Saturday, November 26, 2011

My Messiness . . . Your Perfectness

Have you noticed how perfect people LOOK at church? How they seem to have no problems, no messiness?   They’re in their nice “Sunday best” clothes with smiles on their faces, looking perfect regardless of how their week has gone. 

And on the other hand have you noticed how imperfect you FEEL when you get there?  Maybe you just couldn’t find the right clothes to wear or you’re reeling from an argument you just had with your spouse on the way?  Or maybe your teenager has refused to get out of bed or you’ve had a terrible awful bad week? 

That’s the way it is, we arrive knowing all our inside messiness and seeing only the outside perfectness of everyone else.  And so we wear a mask in the hopes that it will disguise us enough that people won’t recognize how broken we really are. And the mask wearing only leads to isolation and aloneness. 

I have to wonder . . .  is this what God intended for us to experience in the body of Christ? 

I remember vividly the Sunday when I felt the messiest.  My seventeen year old son had been arrested over the weekend for shoplifting.  It was one of the lowest times of my life – I felt like such a failure. 

As I carefully arranged my mask and stepped into the Atrium area of our church on that Sunday after his arrest, I looked around and saw all the “perfect families” with their “perfect children”.  It was all I could do to stay where I was and not run screaming from the building. 

I wondered if anyone had problems like I had, whether they could see the sorrow in my eyes that I was trying to hide.  Did they know I was a failure?  Did they even care?  What would they say if they found out?  What would they think of me?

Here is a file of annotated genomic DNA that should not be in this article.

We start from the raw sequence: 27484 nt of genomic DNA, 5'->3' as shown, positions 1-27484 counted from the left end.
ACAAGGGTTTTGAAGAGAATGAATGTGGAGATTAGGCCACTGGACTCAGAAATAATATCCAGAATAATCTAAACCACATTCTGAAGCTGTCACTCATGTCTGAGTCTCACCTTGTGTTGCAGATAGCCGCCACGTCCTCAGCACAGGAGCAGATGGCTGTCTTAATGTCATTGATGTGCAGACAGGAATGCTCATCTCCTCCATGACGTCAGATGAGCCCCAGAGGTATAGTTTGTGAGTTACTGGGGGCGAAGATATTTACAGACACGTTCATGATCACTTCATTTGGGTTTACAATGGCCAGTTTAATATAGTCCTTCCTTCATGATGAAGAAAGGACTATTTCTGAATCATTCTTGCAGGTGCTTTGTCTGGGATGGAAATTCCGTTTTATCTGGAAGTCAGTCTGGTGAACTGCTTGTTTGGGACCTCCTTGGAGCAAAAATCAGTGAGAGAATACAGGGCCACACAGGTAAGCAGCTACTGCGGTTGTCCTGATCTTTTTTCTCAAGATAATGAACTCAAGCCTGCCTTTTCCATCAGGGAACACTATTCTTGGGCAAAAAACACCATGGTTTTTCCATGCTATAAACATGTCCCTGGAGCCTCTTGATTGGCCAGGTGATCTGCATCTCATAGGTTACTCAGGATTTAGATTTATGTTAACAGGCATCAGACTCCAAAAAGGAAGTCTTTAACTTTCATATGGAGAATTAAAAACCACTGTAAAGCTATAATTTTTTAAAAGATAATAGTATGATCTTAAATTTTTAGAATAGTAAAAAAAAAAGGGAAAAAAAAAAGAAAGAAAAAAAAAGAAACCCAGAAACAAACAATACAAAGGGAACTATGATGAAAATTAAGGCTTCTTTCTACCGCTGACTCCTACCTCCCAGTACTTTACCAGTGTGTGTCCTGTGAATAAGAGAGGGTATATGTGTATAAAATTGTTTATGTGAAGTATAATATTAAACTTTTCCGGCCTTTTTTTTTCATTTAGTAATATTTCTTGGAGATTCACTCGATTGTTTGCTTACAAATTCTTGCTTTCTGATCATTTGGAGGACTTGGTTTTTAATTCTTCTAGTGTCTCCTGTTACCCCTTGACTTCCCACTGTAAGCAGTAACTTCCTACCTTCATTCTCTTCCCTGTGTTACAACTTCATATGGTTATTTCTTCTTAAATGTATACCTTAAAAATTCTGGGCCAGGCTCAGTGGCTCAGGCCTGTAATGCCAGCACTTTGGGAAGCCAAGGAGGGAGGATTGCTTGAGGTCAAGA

That day it felt as if I had a big scarlet letter on my chest, warning people not to get too close.  It was all I could do to act like nothing was wrong and get to my car as fast as I could. 

It wasn’t that my church body was insensitive or judgmental; it was my own perception and pride that would not allow me to be transparent and in turn it isolated me from those in my church family who would have encouraged and helped me carry my burden.

When we are discouraged and broken, why do we try to disguise our pain? Because we know clearly how ugly our own lives are but see only the outside of other people’s lives, which leads us to assume that they are perfect and we are not. 

So why aren’t we more open and transparent?  Wouldn’t that really be more attractive to people than trying to prove that we are perfect?  James 5:16 (NLV) says, “Confess your sins to each other and pray for each other so that you may be healed. The earnest prayer of a righteous person has great power and produces wonderful results.”

God calls us to be open, vulnerable and honest about our failings and struggles because he knows that that is the place where we will find healing.   When we choose to keep our failures and difficulties to ourselves we move into a place of isolation and loneliness as we forge a path on our own.  

And isn’t that just what Satan wants; to keep us all in our own little fortresses “safe from the outside world” where no one can be a witness to our pain and discouragement and where we will be unable to care for and encourage someone else?  He doesn’t want us to be what God intended the church body to be to one another.

On that Sunday of my son’s arrest, I ran into a dear friend after church.   Knowing the brokenness she had experienced in her own life, I knew I would receive no judgment from her, which gave me the courage to set my pride aside and remove the mask I was wearing.  My friend was the church for me that day; she broke down the walls of my fortress and loved me for who I was.  I will always remember her encouragement when I was in a very difficult and lonely place.